Aren't they cute? These little bundles of joy were what I found in the goat shed when I peeked inside to clean it out from the pig, Matilda's when she lived in this pen. That was about four weeks ago.
At the time I wasn't sure who was momma but most barn cats don't like you handling their kittens so I left the straw undesturbed where they lay and didn't touch them. Still it was iffy if she would let them be and not hide them once more elsewhere. I've had a few barn cats that let me cuddle with their offspring but continuously move their kittens.
So it was with this foremost in my mind that I peeked inside the shed the next day and fully expected them to be gone. They were, only it was just two feet over to the new pile of straw and the goat kids were banished to the corner where the kittens had been. I had to laugh.
The next day while doing chores, I spied Mindy Sue here with a tabby kitten in her mouth coming out of the goat shed and headed for the round hay bales. Now I was really confused. I thought these kittens were Katie's for reasons I soon tell.
Mindy Sue had just layed the kitten down when Katie here ran over and picked it up and hauled it back to the goat shed. I had to leave but I wondered how many times those poor kittens were hauled back and forth before the argument ceased between these too. And it poised a question, who for sure was the momma to these kittens? Without King Solomon to sort things out, I figured I wait and see for time surely would tell.
I knew that Mindy Sue had had kittens a few weeks before therefore these kittens were too small to be hers but stranger things have happened. We brought home a extremely undersized kitten for its age and nursed it until soon too attached it remained as a house cat.
The discovery of her tabby kittens earlier gave me a bit of a fright. A couple weeks at dusk when it gets a bit hard to see inside the chicken coop, I'd reached blindly into the corner where the hens lay there eggs expecting to find a hard oval egg or two. Instead my hand felt something soft and I jerked back. Then I heard a mew. I know that sound very well and reached into the dark corner once more and pulled out two tabby kittens. That was a first, kittens in the hen's nest. Yes, my run has lots of holes in it and I'm trying to get by since the whole thing gets moved in the fall and I don't want to do the work twice but I'd never think to look for kittens in a coop. Not sure how the hens and the momma was going to work things out, I figured I'd wait and see. To Mindy Sue's credit, it was a nice weather protected spot, if the hens cooperate, and allowed the strange cohabitation. It was going to be interesting to see what happened.
How do I know they were Mindy Sue's? I saw her slip in to check on them as I exited the coop so I was sure who their momma was. The next day when I collected eggs, I found one kitten dead and the other missing. What happened I can only guess. That would mean Mindy Sue had more kittens hid somewhere else and they didn't grow very well. Otherwise the kittens were just too small. Mindy Sue could still be morning her kittens though and want to claim these as a replacement. A house cat we had when the kids were little stole the neighbor cat's kittens once.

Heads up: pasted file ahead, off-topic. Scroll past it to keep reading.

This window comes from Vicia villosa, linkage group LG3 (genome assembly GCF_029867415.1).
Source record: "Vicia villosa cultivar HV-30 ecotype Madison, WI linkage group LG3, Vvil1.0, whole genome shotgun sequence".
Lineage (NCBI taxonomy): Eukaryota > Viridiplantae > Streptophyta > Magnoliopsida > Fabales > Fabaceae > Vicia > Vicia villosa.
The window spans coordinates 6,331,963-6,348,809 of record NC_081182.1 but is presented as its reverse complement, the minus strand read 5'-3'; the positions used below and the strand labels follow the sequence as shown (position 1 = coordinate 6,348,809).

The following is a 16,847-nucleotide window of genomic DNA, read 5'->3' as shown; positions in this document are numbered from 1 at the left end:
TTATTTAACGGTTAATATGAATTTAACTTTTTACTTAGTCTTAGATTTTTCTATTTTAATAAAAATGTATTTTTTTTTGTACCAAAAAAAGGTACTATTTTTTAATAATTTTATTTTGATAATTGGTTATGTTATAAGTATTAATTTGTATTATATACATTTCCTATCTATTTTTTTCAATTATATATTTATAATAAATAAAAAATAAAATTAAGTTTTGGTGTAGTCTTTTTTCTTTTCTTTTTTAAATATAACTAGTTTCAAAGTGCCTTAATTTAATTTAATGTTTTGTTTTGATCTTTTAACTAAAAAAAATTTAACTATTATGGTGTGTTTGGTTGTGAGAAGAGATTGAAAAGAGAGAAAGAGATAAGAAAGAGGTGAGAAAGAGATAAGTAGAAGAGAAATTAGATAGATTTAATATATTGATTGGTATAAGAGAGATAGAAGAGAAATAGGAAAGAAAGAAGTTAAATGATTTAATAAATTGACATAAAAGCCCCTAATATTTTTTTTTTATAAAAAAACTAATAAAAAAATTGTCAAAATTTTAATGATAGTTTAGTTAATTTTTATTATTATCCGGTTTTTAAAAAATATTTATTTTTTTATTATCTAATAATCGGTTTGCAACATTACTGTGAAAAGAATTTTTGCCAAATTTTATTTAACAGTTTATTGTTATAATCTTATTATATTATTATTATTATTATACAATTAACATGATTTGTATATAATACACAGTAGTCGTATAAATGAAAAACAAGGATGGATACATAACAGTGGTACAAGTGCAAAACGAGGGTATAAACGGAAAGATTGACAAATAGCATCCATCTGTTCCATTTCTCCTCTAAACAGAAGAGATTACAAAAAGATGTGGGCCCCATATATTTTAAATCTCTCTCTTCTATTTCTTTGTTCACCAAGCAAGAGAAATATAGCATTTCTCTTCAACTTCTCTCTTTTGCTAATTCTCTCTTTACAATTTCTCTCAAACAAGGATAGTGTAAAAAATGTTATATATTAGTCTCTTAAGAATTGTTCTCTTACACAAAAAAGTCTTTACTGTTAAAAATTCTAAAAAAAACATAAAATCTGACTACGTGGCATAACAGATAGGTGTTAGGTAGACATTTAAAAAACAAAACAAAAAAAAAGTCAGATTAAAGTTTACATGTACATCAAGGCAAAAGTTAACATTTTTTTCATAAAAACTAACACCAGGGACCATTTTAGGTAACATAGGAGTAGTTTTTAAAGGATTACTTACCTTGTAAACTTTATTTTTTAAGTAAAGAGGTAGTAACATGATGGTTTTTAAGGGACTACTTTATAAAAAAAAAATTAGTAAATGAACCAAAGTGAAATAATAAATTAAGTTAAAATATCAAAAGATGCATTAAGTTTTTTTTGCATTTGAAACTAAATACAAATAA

This whole thing made me wonder about another incident just a few days before. It was in the evening when I was doing chores, I walked through the gate to the milking shed, milked Mercedes and was walking back through it when I saw a tabby kitten that wasn't there when we'd come through just minutes before. It was dead and reminded me of the dead gray kitten that was brought to the main goat shed when I was kidding out Meagan. They had to have the same momma. Not having first seen the kittens in the goat shed, I did not know where this gray kitten had come from.
The tabby kittens did not stay in the shed long and one day when I was pitch forking hay, I heard mewing once more. They were under a flap of hay. I moved them back to the goat shed once more with little hope that they would remain.
I figured out that Katie was the mom as she continued to bring me one dead kitten at a time as each day I did livestock chores.
Within a little over a week, they were all dead. The cause of death is unknown. They seemed pretty healthy so their passing is a mystery as it so often is with barn kittens.
One of the sad facts of rural life is that very few kittens live to adulthood. I've had several queens bring me their ailing or dead offspring. (Female cats are called queens.) I guess they see me mothering so many little goats, calves, and pigs that they just know who has a soft heart. The amazing thing is even some of my wildest queens have come to me in pain over a loss. One in particular comes to mind and her story is heart wrenching as she would drop a dying baby in front of me and cry and cry. The same momma who wouldn't come anywhere near me at any other time in her life. I had several dye in my arms as I cuddle them close but could do nothing as dead knocked at their door. You have an intimate relationship with life and death when you live a rural lifestyle.